“I’ve never dated online before,” says Greg, fidgeting with his spotted hands on the linen tabletop. It’s a lie, but one he never gets called on.
Theresa, a silver-haired beauty, grins with downcast eyes at her silverware, her face flushing a little. “Me, either.”
She’s divorced, he’s widowed. Sidewalk cafe. Small talk, overpriced wine.
“Eight. They’re like rabbits.” He laughs, and thank God, so does she. “You?”
“Just one.” She can’t help herself. She reaches for her phone and shows him a picture of the little angel, slumbering in that striped hospital blanket. “Two weeks old.”
“Ahh, it’s the best. You’ll see. Even better than having kids of your own.”
“So I’ve heard.”
She’s wonderful, really. Just like his wife in a lot of ways — same hairstyle, same easy way of talking. But then, she’s different too — quicker to laugh, with a nervous energy that keeps her looking around the room, knotting up her napkin. None of them are his wife, but there’s always something to like. She could be the one.
And then it’s over. Pleasant, but abrupt. She doesn’t look back as she walks away, doesn’t promise to call. Probably won’t call. They never call. He sighs and shoves his fork into his half-eaten portion of tilapia. Wishes he’d just ordered the burger he wanted. Stupid diet. Stupid doctor’s orders. A pigeon flutters up and lands in Theresa’s spot at the table, stabbing its beak at the rice pilaf she didn’t finish. He throws a spear of broccoli at it, and it flaps irritably away.
In his pocket, a newspaper clipping. Ragged at the edges, soft as feathers from all the times he’s handled it and not called the number. He frowns at the back of Theresa’s silvery head. He calls the number.
It arrives eight days later: a tiny brown box the size of his palm. Not what he was expecting. No flashy marketing inserts, no fancy designer packaging, only an unlabeled brown medicine vial with a dropper nestled in downy cotton packing. Beneath all that, a note: A few drops will make you irresistible to females! Use with caution!
No sense in waiting.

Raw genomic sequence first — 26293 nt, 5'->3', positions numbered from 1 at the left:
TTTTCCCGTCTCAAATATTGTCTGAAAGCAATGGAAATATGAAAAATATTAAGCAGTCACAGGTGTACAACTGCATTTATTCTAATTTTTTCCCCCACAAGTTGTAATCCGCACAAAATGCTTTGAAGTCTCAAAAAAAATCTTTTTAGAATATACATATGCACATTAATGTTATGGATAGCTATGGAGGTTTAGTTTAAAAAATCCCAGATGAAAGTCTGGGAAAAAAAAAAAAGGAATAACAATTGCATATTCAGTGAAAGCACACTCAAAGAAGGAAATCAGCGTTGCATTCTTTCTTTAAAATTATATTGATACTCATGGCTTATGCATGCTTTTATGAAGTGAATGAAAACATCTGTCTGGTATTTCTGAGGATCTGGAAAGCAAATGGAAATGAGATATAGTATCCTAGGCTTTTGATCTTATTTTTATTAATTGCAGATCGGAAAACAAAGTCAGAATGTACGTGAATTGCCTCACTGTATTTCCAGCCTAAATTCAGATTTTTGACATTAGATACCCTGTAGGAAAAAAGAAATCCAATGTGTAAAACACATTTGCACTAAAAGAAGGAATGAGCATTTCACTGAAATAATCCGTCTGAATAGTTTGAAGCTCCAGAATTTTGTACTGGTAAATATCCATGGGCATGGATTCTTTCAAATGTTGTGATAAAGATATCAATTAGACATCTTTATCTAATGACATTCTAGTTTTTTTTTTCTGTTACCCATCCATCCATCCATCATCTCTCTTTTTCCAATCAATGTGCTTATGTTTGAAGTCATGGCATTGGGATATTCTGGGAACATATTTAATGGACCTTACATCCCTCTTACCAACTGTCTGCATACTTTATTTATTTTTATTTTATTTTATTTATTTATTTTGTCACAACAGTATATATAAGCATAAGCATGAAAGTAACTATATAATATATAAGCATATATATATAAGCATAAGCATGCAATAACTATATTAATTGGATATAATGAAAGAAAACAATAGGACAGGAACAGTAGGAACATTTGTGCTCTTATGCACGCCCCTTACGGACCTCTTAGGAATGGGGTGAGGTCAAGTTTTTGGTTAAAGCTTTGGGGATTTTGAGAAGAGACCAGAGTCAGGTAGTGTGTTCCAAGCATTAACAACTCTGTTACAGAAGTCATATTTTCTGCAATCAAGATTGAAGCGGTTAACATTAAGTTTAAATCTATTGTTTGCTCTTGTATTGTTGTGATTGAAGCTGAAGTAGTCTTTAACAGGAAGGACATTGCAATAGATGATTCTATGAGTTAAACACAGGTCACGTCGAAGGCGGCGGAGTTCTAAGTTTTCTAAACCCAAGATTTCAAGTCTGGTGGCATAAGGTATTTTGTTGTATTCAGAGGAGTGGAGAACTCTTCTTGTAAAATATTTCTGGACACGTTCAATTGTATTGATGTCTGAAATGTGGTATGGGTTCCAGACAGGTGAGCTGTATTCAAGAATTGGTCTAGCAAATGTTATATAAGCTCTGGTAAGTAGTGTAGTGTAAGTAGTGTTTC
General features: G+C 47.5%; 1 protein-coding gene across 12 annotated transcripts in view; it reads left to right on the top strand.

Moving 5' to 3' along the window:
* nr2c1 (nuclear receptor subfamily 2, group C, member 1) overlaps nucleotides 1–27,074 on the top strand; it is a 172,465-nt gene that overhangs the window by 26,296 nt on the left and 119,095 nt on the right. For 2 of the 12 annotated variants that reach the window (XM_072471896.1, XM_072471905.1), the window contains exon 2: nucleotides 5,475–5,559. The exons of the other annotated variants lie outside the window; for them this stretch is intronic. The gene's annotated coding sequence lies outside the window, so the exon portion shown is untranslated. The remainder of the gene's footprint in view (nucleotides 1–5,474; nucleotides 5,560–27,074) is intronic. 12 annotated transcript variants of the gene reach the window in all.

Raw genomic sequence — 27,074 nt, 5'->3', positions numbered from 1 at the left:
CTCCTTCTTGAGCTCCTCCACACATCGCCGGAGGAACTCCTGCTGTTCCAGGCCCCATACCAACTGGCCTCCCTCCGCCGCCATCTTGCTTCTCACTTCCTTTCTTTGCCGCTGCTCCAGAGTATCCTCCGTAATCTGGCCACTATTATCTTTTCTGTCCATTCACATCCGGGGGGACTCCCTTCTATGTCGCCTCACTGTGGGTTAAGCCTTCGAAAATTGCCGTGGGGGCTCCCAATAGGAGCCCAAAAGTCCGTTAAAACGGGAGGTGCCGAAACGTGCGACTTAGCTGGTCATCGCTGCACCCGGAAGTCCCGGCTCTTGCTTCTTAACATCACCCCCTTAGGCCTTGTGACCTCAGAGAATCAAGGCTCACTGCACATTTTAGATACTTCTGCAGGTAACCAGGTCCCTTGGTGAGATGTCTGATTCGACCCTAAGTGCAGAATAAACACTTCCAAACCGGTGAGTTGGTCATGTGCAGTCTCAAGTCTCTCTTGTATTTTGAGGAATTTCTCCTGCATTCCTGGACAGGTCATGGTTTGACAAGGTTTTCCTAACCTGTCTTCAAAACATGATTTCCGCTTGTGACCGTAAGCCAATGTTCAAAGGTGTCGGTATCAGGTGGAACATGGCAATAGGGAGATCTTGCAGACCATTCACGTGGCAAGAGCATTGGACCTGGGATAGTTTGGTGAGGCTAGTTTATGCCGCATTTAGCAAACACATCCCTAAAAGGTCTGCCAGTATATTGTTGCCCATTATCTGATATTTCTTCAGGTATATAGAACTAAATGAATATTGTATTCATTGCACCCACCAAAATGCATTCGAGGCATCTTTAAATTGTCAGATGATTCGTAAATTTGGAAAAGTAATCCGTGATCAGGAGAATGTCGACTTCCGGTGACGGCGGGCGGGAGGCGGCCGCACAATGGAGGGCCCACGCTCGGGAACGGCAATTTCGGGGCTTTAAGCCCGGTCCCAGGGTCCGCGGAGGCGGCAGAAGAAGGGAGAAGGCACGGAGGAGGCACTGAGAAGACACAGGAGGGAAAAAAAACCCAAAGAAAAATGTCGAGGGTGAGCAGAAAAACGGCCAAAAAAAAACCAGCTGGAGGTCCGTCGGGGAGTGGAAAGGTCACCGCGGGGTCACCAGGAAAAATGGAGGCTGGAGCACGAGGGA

“Another first date, Greg?” Marcus, the waiter, grins at him as he pours him a seltzer.
Greg nods, almost giddy. He thumbs the vial in his pocket.
“I never see you here on any second dates. You take them someplace nicer?”
“Never been so lucky. But today’s different.”
“Something special up my sleeve. That’s the secret with these older birds; you have to work a little harder.”
“I’ll keep that in mind.” Marcus flashes him another smile: perfect teeth against his dark skin.
Greg watches: Marcus turns the corner inside and gooses the pretty little waitress. She playfully swats his hand away, then plants a quick, affectionate kiss on his cheek. Young love. So easy, so effortless, like falling into a soft, downy mattress.
Maybe it’ll be that easy for me this time.
Linda’s due in ten minutes. He produces the tiny vial, looks around to make sure nobody’s looking, then squeezes out a few drops on his outstretched fingertip. It’s viscous and gritty, almost like birdlime, but it’s got this pungent aroma of … what? The sea? The sky?
Out of nowhere, a pigeon lights on the table right in front of him, staring at him with round, vacant eyes. It bobs its head a few times.
“Shoo.” He swats at it and it flies away, gurgling. The arc of its flight draws his gaze up toward the street, and he sees her — Linda. Pretty as her picture, red hair feathered and falling around her shoulders as she approaches. She hasn’t seen him yet. He dabs the oily stuff behind his ears. At an impulse, he squeezes out a few more drops, which he rubs into his hair.
Before their drinks arrive, another pigeon — or maybe the same one? — coasts lazily in and settles on the table opposite. By the time Marcus brings the appetizer, there’s a second bird perched there. They’re staring at him, like customers at a deli awaiting their turn. Linda doesn’t notice them, but Marcus does — with a languid wave of his hand, he scatters the critters, and Greg sighs his relief.
But by the time Greg sinks a fork into his seared trout, the two pigeons have returned and become four. They watch him implacably as Linda chirps on about the men she’s dated and divorced. More and more arrive. Another winged watcher lands as Greg picks up the check. Linda’s saying she’d really like to see him again, but Greg can’t focus on her at all for the dozen denizens of the sky sitting opposite. Then he notices she’s looking at him, waiting for a response. Oh. Turned down again. He forces a little smile, says he understands, wishes her luck in the future.
Linda’s face falls to pieces like an egg dropped from a nest. She stands, mumbling in disbelief, looking around, lost.
Her claim on Gary vacated, the birds descend. The first one swoops at her and she bats it away. Another tangles its claws in her hair. They chase her down the sidewalk in a flurry of flapping wings.
When Marcus arrives to take the bill, Greg has been swarmed. Pigeons roost on his shoulders, nuzzle at his knees and ankles, lightly bonk their heads against his fingers as he drums them on the tabletop. One nips lovingly at his thinning hair from its roost on his bald spot.
“Damn, Greg,” Marcus says. “Strike out again?”
“Take it from me, kid,” Greg sighs. “Women are for the birds.”
It’s been a little while since a Flash Fiction challenge. I really can’t apologize enough for the ending.
Anyway, this challenge comes as usual from Chuck Wendig: the random photography challenge. I found the photo above by Peter Meijer, and, well. He just looked so weary.
Comments always welcome.